Phishing Attacks Using Malicious URLs Rose 600 Percent in Q3, 2017

As recent healthcare breach notices have shown, phishing poses a major threat to the confidentiality of protected health information (PHI). The past few weeks have seen several healthcare organizations announce email accounts containing the PHI of thousands of patients have been accessed by unauthorized individuals as a result of healthcare employees responding to phishing emails.

Report Shows Massive Rise in Phishing Attacks Using Malicious URLs

This week has seen the publication of a new report that confirms there has been a major increase in malicious email volume over the past few months.

Proofpoint’s Quarterly Threat Report, published on October 26, shows malicious email volume soared in quarter 3, 2017. Compared to the volume of malicious emails recorded in quarter 2, there was an 85% rise in malicious emails in Q3.

While attachments have long been used to deliver malware downloaders and other malicious code, Q3 saw a massive rise in phishing attacks using malicious URLs. Clicking those links directs end users to websites where malware is downloaded or login credentials are harvested.

Proofpoint’s analysis shows there was a staggering 600% increase in phishing attacks using malicious URLs in Q3. Compared to 2016, the use of malicious URLs has increased by a staggering 2,200%. The volume of malicious emails has not been that high since 2014.

Locky is Back With a Vengeance

Proofpoint analyzes more than one billion emails, hundreds of millions of social media posts, and more than 150 million malware samples every day. The report combines the analyses performed over the quarter.

Out of all of the email threats analyzed, 64% were used to deliver ransomware. At the start of the year, Cerber ransomware was the biggest ransomware threat, having taken over from Locky, but in Q3, Locky came back with a vengeance. Locky ransomware accounted for 55% of all malicious payloads and 86% of all ransomware payloads. There were also notable increases in other ransomware variants, including Philadelphia and Globelmposter.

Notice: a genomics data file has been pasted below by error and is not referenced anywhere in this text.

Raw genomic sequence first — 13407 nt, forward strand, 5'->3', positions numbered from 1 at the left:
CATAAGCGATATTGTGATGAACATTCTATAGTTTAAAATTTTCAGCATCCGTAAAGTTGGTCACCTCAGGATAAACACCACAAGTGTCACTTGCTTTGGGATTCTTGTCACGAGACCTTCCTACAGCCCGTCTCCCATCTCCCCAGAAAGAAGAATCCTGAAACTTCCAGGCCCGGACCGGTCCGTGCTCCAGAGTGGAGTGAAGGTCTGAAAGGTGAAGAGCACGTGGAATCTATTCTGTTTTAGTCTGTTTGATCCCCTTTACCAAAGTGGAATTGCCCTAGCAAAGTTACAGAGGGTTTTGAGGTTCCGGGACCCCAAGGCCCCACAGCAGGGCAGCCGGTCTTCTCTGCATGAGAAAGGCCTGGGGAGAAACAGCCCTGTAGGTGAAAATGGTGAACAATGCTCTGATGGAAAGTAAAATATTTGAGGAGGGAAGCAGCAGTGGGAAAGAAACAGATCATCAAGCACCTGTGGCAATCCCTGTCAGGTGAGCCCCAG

The second biggest threat was banking Trojans, which accounted for 24% of all malicious payloads. Proofpoint’s report shows the Dridex Trojan has fallen out of favor somewhat, with The Trick now the biggest threat in this category. Downloaders accounted for 6% of malicious emails and information stealers 5%.

In the first half of 2016, exploit kits were being extensively used to deliver malware and ransomware, although exploit kit activity dwindled throughout the year and all but stopped by 2017. However, exploit kit activity is climbing once again, with the Rig the most commonly used exploit kit. Proofpoint notes that rather than just using exploits, the actors behind these EKs are now incorporating social engineering techniques into their campaigns to fool users into downloading malware.

Social media attacks also rose, in particular so called “angler attacks” via Twitter. These attacks involve the registration of bogus support accounts. Twitter is monitored for customers who are experiencing difficulty with software, and when a complaint is made, the user is sent a tweet from the bogus account containing malicious links.

Proofpoint also noted a 12% rise in email fraud in Q3, up 32% from last year, and a notable rise in typosquatting and domain spoofing. The registration of suspicious domains now outnumbers defensive domain registrations by 20 to 1.

The advice to all organizations is to implement robust spam filtering software to block malicious emails, use solutions to block malicious URLS such as web filters, use email authentication to stop domain spoofing, and to take steps to protect brands on social media. The risk from look-alike domains can be greatly reduced with defense domain purchases – registering all similar domains before the typosquatters do.

Author: Steve Alder has many years of experience as a journalist, and comes from a background in market research. He is a specialist on legal and regulatory affairs, and has several years of experience writing about HIPAA. Steve holds a B.Sc. from the University of Liverpool.